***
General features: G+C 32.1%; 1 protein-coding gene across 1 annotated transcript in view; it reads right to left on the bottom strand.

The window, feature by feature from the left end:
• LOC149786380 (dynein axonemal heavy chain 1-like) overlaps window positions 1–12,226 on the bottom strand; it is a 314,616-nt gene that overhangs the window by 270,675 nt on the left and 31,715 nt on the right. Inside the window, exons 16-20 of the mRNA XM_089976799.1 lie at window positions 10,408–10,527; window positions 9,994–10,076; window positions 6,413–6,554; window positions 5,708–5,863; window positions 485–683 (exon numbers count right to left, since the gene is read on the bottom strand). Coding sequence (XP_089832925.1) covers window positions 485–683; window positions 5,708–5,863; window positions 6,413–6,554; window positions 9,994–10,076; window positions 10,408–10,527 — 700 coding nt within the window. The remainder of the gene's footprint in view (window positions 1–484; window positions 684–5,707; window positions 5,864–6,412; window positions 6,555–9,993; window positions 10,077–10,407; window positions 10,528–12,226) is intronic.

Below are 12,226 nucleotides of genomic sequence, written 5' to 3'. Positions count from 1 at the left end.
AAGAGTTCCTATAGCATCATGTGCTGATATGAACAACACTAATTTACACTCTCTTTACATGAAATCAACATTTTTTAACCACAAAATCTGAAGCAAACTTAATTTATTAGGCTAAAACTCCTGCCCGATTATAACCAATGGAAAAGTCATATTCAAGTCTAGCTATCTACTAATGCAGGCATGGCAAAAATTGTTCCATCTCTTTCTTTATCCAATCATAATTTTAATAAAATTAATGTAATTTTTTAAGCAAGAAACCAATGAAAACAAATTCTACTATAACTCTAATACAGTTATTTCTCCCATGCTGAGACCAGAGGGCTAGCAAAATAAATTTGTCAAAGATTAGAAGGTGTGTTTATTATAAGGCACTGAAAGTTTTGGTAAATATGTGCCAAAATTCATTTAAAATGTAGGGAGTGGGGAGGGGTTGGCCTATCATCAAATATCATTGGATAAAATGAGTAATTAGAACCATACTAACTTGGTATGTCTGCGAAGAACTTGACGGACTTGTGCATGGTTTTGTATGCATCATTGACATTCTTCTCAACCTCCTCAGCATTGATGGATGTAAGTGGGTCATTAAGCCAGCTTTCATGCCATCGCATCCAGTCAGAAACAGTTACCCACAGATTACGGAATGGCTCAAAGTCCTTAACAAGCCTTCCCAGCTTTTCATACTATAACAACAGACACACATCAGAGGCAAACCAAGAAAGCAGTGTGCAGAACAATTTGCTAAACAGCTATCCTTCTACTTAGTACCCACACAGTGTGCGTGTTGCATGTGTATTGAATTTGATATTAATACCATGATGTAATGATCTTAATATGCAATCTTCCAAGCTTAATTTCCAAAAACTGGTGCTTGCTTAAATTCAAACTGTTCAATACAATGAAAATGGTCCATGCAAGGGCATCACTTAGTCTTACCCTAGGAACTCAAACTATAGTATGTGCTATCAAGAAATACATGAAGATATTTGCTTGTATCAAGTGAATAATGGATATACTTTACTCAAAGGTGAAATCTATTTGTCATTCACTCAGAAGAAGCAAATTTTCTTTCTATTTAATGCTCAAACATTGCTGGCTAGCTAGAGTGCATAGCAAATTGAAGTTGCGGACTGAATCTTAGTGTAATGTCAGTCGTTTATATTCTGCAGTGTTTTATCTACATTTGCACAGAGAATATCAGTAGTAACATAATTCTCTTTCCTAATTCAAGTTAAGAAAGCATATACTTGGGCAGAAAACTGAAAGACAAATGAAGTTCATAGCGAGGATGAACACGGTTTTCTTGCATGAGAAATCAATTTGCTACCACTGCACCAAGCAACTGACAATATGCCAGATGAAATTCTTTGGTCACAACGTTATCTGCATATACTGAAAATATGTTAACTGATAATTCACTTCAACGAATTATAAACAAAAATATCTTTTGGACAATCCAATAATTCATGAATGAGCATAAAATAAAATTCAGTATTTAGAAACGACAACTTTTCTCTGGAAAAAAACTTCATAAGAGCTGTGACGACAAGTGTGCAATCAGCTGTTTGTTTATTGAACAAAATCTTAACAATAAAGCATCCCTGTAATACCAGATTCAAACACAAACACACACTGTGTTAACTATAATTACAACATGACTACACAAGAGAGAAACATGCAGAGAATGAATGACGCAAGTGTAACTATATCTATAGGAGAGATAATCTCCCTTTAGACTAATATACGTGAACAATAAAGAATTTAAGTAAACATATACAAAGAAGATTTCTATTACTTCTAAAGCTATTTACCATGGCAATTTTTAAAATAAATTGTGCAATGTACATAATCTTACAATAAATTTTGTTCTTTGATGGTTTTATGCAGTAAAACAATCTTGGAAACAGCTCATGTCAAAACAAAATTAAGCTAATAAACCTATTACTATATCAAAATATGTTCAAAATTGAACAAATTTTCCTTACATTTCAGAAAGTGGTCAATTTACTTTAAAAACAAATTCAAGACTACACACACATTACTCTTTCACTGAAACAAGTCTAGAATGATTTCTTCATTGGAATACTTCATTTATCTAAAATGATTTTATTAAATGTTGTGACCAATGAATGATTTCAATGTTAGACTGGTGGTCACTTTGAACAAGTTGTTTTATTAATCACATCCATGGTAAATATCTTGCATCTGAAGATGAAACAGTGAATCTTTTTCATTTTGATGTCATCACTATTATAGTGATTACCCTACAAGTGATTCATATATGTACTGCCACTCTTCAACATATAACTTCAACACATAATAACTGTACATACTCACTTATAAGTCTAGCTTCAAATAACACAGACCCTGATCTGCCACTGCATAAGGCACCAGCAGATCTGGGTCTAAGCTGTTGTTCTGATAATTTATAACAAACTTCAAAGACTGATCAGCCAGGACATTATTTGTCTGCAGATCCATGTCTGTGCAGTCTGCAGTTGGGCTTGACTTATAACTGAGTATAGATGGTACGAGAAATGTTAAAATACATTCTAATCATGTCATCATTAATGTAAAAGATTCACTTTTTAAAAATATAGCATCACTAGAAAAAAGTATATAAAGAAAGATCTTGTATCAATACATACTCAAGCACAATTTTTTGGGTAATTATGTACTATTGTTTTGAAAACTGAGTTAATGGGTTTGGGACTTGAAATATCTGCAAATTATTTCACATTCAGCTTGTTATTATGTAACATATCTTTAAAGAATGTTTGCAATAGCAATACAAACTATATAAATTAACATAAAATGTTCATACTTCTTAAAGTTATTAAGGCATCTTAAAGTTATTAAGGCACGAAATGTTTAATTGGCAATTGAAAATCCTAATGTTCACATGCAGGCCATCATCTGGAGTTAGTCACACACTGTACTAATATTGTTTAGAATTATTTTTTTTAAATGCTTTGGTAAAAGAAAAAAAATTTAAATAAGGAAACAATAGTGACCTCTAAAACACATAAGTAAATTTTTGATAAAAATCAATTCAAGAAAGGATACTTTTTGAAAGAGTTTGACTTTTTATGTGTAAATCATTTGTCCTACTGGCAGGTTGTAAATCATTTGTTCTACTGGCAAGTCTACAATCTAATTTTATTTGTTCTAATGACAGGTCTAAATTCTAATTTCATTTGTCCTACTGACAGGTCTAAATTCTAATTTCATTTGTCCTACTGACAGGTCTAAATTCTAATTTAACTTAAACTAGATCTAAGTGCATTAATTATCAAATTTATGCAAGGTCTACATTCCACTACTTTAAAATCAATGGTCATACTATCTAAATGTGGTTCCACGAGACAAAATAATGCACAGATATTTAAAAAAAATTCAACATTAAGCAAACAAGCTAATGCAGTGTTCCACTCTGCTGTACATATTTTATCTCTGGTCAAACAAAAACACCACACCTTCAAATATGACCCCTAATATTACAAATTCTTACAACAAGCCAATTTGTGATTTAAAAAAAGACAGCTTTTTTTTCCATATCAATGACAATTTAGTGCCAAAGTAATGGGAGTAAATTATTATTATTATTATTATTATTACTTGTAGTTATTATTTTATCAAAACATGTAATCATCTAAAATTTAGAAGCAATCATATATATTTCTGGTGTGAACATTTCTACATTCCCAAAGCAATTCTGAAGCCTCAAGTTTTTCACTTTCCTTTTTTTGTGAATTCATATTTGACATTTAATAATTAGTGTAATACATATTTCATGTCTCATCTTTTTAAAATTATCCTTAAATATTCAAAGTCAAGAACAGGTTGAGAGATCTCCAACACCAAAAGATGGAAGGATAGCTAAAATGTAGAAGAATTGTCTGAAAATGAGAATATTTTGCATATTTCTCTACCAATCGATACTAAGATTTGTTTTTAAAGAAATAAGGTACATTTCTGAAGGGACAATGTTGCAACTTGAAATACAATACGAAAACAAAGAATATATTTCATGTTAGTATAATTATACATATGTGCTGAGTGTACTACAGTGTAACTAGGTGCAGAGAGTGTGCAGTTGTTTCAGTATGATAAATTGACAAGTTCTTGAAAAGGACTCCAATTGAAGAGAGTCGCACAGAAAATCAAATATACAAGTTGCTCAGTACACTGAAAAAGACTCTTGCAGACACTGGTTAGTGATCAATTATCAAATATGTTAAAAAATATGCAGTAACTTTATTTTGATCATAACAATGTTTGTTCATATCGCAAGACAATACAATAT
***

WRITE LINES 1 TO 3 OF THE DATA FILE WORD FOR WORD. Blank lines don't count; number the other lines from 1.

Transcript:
General features: G+C 32.1%; 1 protein-coding gene across 1 annotated transcript in view; it reads right to left on the bottom strand.

The window, feature by feature from the left end:
• LOC149786380 (dynein axonemal heavy chain 1-like) overlaps window positions 1–12,226 on the bottom strand; it is a 314,616-nt gene that overhangs the window by 270,675 nt on the left and 31,715 nt on the right. Inside the window, exons 16-20 of the mRNA XM_089976799.1 lie at window positions 10,408–10,527; window positions 9,994–10,076; window positions 6,413–6,554; window positions 5,708–5,863; window positions 485–683 (exon numbers count right to left, since the gene is read on the bottom strand). Coding sequence (XP_089832925.1) covers window positions 485–683; window positions 5,708–5,863; window positions 6,413–6,554; window positions 9,994–10,076; window positions 10,408–10,527 — 700 coding nt within the window. The remainder of the gene's footprint in view (window positions 1–484; window positions 684–5,707; window positions 5,864–6,412; window positions 6,555–9,993; window positions 10,077–10,407; window positions 10,528–12,226) is intronic.